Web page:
Dr. Lorle Porter, Professor Emerita, Muskingum College in New Concord, Ohio, has been recognized by the American Association of State and Local History as "...Southeastern Ohio's historical conscience, loyal friend, and cooperative partner in the cause of ensuring that the history of the people of this region remains at the heart of its evolving present and future."
In the year 2000, The Ohio Women's Hall of Fame inducted Dr. Porter into its prestigious ranks. She was cited as having "...prevented many of Ohio's historical figures from fading quietly into oblivion....For 30 years, she has given her time to help local historical and genealogical groups 'fill in the blanks' and fitting their stories into the broader scheme of American and world history."
Born in Mount Vernon, Ohio, Lorle's parents introduced her to the intricacies of Ohio history through early motor tours and visits to Ohio Historical Society sites. Raised in the late 1930s and early '40s, she made a natural identification with the "Generation of the Depression."
Dr. Porter attended Notre Dame College in Cleveland, Ohio where she received her BA in Social Studies and Spanish. History claimed her interest again and she went on to Boston College in Massachusetts to earn a Masters in Latin American History. In 1965, the University of New Mexico in Albuquerque awarded her a Ph.D. in Medieval European History and Mexican History.
Throughout her life, Dr. Porter has not only studied history in its every form, but experienced the physical side of it through extensive travel. These experiences include an archaeological tour of Egypt, a 3-month study of Mexico, two years as a resident of Spain and Italy, and a month-long educators' tour of Saudi Arabia.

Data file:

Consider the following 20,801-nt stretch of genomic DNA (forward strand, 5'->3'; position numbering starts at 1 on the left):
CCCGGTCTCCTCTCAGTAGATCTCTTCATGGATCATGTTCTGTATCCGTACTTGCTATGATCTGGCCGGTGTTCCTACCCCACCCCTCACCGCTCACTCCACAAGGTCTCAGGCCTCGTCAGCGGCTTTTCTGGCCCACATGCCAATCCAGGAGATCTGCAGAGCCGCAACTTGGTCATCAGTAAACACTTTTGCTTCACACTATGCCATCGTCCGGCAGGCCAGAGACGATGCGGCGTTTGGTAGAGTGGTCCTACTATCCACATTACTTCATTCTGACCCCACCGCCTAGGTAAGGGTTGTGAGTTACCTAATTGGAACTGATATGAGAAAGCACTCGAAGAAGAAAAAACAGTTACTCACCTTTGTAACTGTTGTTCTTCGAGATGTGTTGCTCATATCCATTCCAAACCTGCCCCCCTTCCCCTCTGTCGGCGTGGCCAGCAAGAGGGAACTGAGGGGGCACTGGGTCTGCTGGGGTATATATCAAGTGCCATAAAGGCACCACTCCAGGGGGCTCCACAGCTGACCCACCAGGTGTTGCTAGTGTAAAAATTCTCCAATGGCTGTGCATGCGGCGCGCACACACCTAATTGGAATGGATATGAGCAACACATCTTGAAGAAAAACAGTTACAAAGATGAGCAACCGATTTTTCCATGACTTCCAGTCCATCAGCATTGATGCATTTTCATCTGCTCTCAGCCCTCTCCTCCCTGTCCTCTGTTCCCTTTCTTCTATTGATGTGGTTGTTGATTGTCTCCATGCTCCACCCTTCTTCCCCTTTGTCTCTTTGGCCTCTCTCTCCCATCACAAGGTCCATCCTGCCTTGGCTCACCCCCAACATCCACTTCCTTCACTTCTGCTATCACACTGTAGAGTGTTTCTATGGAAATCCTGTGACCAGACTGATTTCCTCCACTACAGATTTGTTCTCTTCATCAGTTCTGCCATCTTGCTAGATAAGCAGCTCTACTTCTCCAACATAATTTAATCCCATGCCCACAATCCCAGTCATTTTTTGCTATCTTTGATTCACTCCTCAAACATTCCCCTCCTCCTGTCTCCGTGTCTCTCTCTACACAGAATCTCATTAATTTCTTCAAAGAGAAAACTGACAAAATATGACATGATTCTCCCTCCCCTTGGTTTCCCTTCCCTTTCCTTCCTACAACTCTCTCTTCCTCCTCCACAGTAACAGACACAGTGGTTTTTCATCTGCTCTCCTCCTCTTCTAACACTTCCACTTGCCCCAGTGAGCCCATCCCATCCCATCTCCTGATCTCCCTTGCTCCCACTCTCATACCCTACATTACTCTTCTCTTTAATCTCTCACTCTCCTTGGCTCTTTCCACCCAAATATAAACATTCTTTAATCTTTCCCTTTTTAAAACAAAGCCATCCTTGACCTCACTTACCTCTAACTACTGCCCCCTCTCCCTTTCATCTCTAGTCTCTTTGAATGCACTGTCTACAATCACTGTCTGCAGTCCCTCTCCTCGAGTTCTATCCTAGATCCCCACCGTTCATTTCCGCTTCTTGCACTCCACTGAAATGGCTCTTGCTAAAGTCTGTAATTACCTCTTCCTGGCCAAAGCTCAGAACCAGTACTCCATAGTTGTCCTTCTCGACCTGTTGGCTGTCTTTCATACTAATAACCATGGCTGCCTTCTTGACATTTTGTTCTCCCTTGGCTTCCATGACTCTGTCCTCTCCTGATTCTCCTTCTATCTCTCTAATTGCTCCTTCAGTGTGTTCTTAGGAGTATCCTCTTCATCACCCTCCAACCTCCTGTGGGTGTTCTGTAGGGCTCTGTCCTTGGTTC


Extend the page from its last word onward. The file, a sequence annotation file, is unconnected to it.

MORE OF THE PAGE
Outstanding achievements and honor awards have made their place in Dr. Porter's illustrious career. In 2000, Dr. Porter was inducted into the Ohio Women's Hall of Fame for her contributions to preserving our history. Other honors have included awards for outstanding regional history publications and programs, service and teaching awards, and a Certificate of Commendation from the American Association of State and Local Histories (quoted in the opening paragraph of this biography). She is a nominee for inclusion in Ohio's Bicentennial Book: Profiles of Ohio Women: 1803-2003.
Dr. Porter has been heavily involved in local historical restorations and projects, including the Franklin Museum, the National Road Scenic Byway Commission, and the John & Annie Glenn Historic Site and Exploration Center.
• Foundation for Appalachia Ohio named Lorle Porter as 2006 Volunteer of the Year.
• Porter won the 2006 Ray Thomas Volunteer Award from the Muskingum County Foundation.
Her books include The Western Leatherwood Valley: Lore City, Gibson Station, New Gottengen (1991/2003), The Immigrant Cocoon: Eastern Europeans in the Cambridge, Ohio Coalfield (1995/2003), Roscoe: Generations-Regeneration (1992), Discovering Ohio's Hill Country (1993), A People Set Apart: Scotch-Irish in Eastern Ohio (1998), Sarah's Table: Keeping House in Ohio, 1800-1950 (2001), and St. Patrick's People: Irish and English Catholics in Early Ohio History (2003), and Politics & Peril - Mount Vernon, Ohio in the Nineteenth Century (2005). and Dan Emmett: Burnt Cork Artist Extraordinaire (2008)